A comparison of n-GaSb and n-GaInAsSb epilayers for ohmic contacts in GaSb-based devices is studied. The epilayers were grown by organometallic vapor phase epitaxy and doped with Te. At similar electron concentrations, the atomic Te concentration, as determined by secondary ion mass spectroscopy, is more than 2 times higher in n-GaSb compared to n-GaInAsSb. In addition, the electron mobility is lower in n-GaSb than n-GaInAsSb at similar electron concentrations. The electron concentration saturates at about 1.3 x 10{sup 18} cm{sup -3} for n-GaSb, but linearly increases for n-GaInAsSb. Pd/Ge/Au/Pt/Au metallization was studied for ohmic contacts. A specific contact resistivity of 1 x 10{sup -5}{Omega}-cm{sup 2} for n-GaSb was measured. The specific contact resistivity can be greatly improved by contacting n-GaInAsSb, and a significantly lower specific contact resistivity of 2 x 10{sup -6} {Omega}-cm{sup 2} for n-GaInAsSb was measured.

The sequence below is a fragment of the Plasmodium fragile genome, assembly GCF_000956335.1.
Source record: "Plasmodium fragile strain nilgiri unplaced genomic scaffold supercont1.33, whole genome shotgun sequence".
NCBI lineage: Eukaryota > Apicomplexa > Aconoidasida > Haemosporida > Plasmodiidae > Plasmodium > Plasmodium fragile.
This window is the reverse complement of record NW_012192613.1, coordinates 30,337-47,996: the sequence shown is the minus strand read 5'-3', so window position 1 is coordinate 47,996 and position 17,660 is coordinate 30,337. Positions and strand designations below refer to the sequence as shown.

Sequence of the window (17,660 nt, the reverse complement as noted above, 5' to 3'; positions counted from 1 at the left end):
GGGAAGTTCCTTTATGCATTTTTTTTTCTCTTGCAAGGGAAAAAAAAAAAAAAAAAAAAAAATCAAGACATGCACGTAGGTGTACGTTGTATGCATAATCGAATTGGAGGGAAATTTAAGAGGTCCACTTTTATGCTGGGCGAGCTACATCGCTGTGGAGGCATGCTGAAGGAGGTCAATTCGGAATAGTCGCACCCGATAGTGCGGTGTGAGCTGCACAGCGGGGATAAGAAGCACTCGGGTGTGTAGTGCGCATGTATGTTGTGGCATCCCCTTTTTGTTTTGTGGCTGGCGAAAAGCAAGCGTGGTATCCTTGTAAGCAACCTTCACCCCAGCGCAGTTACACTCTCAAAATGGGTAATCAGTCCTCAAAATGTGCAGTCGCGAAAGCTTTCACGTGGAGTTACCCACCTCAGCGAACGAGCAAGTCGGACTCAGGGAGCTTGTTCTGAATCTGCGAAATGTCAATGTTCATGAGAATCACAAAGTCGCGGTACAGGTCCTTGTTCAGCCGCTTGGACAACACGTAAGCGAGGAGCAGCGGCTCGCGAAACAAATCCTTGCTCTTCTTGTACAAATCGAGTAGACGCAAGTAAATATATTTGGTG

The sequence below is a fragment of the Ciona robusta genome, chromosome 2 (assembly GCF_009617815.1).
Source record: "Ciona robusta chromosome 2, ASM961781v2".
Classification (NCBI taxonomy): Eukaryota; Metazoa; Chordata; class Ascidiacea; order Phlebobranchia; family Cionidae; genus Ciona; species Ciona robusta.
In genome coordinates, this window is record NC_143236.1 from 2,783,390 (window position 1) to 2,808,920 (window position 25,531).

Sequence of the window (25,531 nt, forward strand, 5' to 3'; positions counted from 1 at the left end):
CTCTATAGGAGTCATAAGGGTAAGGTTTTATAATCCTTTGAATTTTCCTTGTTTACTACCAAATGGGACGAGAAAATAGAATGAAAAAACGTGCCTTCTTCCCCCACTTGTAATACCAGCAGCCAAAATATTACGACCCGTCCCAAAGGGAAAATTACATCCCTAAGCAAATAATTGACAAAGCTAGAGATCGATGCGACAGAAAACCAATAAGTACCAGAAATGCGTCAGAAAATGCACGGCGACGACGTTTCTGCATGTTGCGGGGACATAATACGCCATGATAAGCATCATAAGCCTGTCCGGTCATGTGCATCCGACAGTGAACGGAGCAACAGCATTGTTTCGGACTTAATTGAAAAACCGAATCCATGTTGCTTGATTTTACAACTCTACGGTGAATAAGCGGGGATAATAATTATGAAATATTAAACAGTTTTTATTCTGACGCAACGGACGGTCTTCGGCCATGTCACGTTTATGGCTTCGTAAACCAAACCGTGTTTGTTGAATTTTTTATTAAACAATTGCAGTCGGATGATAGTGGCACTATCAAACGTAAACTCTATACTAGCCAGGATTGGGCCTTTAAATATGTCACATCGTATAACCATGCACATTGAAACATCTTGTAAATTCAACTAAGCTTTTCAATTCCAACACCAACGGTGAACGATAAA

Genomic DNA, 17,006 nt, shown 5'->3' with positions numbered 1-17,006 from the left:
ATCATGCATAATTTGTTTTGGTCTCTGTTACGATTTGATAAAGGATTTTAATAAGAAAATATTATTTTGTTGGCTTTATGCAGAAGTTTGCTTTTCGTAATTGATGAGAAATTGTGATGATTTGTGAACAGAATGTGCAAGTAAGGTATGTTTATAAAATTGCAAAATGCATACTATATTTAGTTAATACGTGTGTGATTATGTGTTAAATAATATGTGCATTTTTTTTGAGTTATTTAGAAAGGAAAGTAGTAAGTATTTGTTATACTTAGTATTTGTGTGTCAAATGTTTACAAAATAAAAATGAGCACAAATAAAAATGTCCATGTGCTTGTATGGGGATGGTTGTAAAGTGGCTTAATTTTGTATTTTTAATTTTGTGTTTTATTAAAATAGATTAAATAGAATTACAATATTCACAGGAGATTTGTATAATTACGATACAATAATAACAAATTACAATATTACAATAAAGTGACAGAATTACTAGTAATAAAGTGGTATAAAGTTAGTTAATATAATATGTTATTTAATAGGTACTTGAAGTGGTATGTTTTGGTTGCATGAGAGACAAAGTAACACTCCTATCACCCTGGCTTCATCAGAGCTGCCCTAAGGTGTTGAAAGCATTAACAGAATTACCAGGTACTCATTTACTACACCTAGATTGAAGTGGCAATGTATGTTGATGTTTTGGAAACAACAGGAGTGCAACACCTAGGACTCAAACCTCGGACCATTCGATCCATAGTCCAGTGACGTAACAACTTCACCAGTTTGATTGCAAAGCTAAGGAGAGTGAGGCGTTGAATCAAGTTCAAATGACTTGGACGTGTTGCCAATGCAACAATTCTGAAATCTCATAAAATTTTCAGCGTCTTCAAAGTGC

C.A. Wang; D.A. Shiau; R.K. Huang; C.T. Harris; M.K. Connors

2003-07-10T23:59:59.000Z

170

Vertical cavity surface emitting laser emitting at 1.56 microns with AlGaAsSb/AlAsSb distributed Bragg reflectors  

SciTech Connect (OSTI)

The authors report 77K operation of an optically pumped vertical cavity surface emitting laser with an Sb-based cavity. The structure consists of 15 and 20 pair AlGaAsSb/AlAsSb top and bottom reflectors and a bulk InGaAs active region.

Blum, O.; Klem, J.F.; Lear, K.L.; Vawter, G.A.; Kurtz, S.R.

1998-07-01T23:59:59.000Z

171

Effect of Sb incorporation on structure and magnetic properties of quaternary ferromagnetic semiconductor (Ga, Mn)(As, Sb) thin films  

SciTech Connect (OSTI)